Will the day be remembered as a celebration of Victorian climate leadership or for a protest registering discontent at a missed opportunity?... VOTE NOW!
Whatever the outcome, we need to be ready for the big day. Please RSVP below (and on Facebook) and stand by for an action alert.
It's crunch time for our long-standing campaign for science-based Emissions Reduction Targets in Victoria.
The Andrews government's decision is just weeks away and time is running out to make the case for keeping global warming below 1.5°C.
The summer bushfires and the impact they’ve had on communities, first responders, wildlife and the natural world has shown what’s at stake if we fail to tackle the climate crisis.
And that awareness inspired us to ramp things up in February.
Over the last month, we...
- Brought together Friends of the Earth collectives for the final push on Emissions Reduction Targets.
- Distributed a statement from Bushfire Survivors for Climate Action to MPs on the steps of Parliament.
- Briefed Labor government MPs about the need for targets to help keep global warming below 1.5C.
- Took action on the streets of Melbourne to defend the community’s hard-won moratorium on gas drilling.
- Secured statewide media attention with a human sign on the doorstep of the Premier’s electorate.
- Facilitated a meeting between the Bushfire Survivors for Climate Action and Minister Lily D’Ambrosio.
- Gave testimony to the Victorian Parliamentary inquiry into community action on climate change.
- Met with EnergyAustralia to call on them to publicly support science-based targets.
- Secured regional media with a human sign at the iconic Hepburn Wind farm.
- Held market stalls, delivered public presentations, and more.
With less than four weeks left to influence Premier Dan Andrews’ thinking on state Emissions Reduction Targets, we have to take the same level of effort to the campaign in March.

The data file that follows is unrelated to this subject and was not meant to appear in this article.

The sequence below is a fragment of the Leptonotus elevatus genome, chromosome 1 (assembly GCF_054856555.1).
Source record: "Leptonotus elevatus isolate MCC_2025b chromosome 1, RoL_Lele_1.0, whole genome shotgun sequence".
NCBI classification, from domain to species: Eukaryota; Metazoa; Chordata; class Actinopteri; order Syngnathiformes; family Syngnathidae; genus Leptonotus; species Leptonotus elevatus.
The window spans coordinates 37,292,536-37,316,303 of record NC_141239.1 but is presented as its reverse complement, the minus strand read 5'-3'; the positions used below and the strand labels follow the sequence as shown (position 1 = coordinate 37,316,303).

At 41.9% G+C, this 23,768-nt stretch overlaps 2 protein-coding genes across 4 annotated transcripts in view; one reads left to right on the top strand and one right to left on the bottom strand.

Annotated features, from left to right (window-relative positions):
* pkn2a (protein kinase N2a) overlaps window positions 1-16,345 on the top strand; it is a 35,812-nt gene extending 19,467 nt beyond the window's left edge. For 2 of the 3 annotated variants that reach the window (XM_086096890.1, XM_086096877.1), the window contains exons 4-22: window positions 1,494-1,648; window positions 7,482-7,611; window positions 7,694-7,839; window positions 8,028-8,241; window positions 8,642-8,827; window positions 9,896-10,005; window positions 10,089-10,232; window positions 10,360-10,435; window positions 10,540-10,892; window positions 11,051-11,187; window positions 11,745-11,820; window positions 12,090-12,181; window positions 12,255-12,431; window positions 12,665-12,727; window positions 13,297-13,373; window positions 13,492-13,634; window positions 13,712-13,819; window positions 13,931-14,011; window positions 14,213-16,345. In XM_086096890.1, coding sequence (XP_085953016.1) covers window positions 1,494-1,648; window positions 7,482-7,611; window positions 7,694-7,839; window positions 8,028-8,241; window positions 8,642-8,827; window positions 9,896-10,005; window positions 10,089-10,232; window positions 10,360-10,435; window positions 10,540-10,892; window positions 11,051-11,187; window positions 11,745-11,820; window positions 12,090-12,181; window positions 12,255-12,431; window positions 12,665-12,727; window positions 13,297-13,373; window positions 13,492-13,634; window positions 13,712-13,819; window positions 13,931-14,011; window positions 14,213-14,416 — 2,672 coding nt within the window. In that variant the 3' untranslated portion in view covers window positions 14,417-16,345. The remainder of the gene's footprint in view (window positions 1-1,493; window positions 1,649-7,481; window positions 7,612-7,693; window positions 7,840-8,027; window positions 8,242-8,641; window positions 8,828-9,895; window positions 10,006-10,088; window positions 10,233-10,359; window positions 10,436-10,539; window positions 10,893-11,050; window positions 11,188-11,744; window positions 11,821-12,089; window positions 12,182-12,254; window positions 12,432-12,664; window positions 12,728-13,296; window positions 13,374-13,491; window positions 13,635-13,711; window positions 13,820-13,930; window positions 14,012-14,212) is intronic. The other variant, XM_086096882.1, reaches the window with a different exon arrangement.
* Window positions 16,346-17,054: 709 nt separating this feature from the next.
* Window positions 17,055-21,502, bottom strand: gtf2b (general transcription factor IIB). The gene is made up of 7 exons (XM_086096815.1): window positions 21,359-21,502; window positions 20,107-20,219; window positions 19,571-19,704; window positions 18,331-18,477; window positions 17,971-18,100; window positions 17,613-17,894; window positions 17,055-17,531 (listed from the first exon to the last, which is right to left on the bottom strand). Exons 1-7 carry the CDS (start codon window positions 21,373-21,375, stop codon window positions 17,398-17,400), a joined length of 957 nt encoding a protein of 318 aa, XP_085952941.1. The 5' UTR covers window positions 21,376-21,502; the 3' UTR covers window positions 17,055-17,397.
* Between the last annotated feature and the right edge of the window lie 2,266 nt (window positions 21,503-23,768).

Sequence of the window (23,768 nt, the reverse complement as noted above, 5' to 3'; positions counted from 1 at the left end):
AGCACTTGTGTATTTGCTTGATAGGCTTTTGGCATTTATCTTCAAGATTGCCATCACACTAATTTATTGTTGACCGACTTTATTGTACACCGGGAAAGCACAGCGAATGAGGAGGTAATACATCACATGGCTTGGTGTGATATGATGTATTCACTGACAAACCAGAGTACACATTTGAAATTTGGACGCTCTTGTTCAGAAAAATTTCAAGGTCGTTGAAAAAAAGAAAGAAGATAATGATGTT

And that’s EXACTLY what we intend to do!
On Wednesday 26 February, Friends of the Earth had the opportunity to present to the Victorian Parliament's inquiry into community action on climate change. Here's Act on Climate coordinator Leigh Ewbank's statement to the Planning & Environment committee:
In my time at Friends of the Earth, I’ve seen the incredible commitment of Victorian communities to tackling the climate crisis.
Friends of the Earth is a community-driven organisation formed in 1974. We have been a strong voice for environmental protection and social justice since then.
We have been engaged on the issue of climate change for over two decades and work towards cutting greenhouse gas emissions and building resilience through practical programs and advocacy.
Friends of the Earth’s Food Co-op & Café in Collingwood is a case in point. With produce from 150 farmers across the state, the café serves organic, seasonal, and vegan meals to our community every day.
The intentional use of local produce minimises the embodied carbon emissions from excessive transportation. Each year the café serves over 24,000 plates of food including to vulnerable people in the neighbourhood.
The co-op has also pioneered local organic waste composting to demonstrate ways to reduce methane emissions from food waste going to landfill and encourage low-carbon food production.
All compostable waste from the cafe is transported to a nearby primary school, which is only a couple of hundred metres away, where it is composted and used by the students to grow vegetables and educate them about the benefits of urban farming.
In addition to these practical examples, Friends of the Earth has been actively involved in advocacy. Each night of the week, dozens of community members work together on positive solutions.
Victorian opposition leader Michael O'Brien has responded to surging community concern about the climate crisis by announcing a policy shift on the issue, accepting the need for state emissions reductions.
Friends of the Earth says the shift is a positive first step.
Mr O'Brien told The Age newspaper that state Emissions Reduction Targets were necessary in the absence of a "consistent national policy."
The Victorian Liberal leader also called on the Morrison government to set national targets for cutting emissions beyond 2030.
Do you want Victoria to be the national leader on climate action?...
Do you think climate policy should be based on science not political expediency?...